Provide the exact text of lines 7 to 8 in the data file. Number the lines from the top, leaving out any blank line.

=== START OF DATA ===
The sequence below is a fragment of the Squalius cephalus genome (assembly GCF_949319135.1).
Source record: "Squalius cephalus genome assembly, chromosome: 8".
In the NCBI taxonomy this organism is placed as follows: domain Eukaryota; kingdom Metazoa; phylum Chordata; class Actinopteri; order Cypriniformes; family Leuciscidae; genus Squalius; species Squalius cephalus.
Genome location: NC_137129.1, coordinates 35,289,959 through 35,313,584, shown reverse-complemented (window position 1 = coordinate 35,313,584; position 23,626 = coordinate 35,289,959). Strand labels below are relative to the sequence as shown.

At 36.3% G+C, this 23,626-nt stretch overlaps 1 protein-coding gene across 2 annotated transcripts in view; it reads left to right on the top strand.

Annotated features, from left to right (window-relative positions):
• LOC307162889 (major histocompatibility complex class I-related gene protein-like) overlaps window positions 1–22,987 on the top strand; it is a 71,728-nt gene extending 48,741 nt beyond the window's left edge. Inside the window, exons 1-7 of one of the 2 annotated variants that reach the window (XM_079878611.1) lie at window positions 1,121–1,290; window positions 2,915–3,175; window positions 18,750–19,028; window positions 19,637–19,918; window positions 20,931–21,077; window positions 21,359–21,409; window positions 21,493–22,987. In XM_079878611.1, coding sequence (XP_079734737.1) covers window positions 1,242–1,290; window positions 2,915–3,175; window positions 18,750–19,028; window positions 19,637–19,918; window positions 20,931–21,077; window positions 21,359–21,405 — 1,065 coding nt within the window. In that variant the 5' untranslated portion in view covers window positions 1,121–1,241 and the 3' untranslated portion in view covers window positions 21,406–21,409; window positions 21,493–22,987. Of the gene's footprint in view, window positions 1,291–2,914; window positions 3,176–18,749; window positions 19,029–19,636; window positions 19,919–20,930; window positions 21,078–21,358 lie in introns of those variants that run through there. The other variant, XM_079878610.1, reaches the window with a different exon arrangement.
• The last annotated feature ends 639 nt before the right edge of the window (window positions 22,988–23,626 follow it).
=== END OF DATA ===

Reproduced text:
• LOC307162889 (major histocompatibility complex class I-related gene protein-like) overlaps window positions 1–22,987 on the top strand; it is a 71,728-nt gene extending 48,741 nt beyond the window's left edge. Inside the window, exons 1-7 of one of the 2 annotated variants that reach the window (XM_079878611.1) lie at window positions 1,121–1,290; window positions 2,915–3,175; window positions 18,750–19,028; window positions 19,637–19,918; window positions 20,931–21,077; window positions 21,359–21,409; window positions 21,493–22,987. In XM_079878611.1, coding sequence (XP_079734737.1) covers window positions 1,242–1,290; window positions 2,915–3,175; window positions 18,750–19,028; window positions 19,637–19,918; window positions 20,931–21,077; window positions 21,359–21,405 — 1,065 coding nt within the window. In that variant the 5' untranslated portion in view covers window positions 1,121–1,241 and the 3' untranslated portion in view covers window positions 21,406–21,409; window positions 21,493–22,987. Of the gene's footprint in view, window positions 1,291–2,914; window positions 3,176–18,749; window positions 19,029–19,636; window positions 19,919–20,930; window positions 21,078–21,358 lie in introns of those variants that run through there. The other variant, XM_079878610.1, reaches the window with a different exon arrangement.
• The last annotated feature ends 639 nt before the right edge of the window (window positions 22,988–23,626 follow it).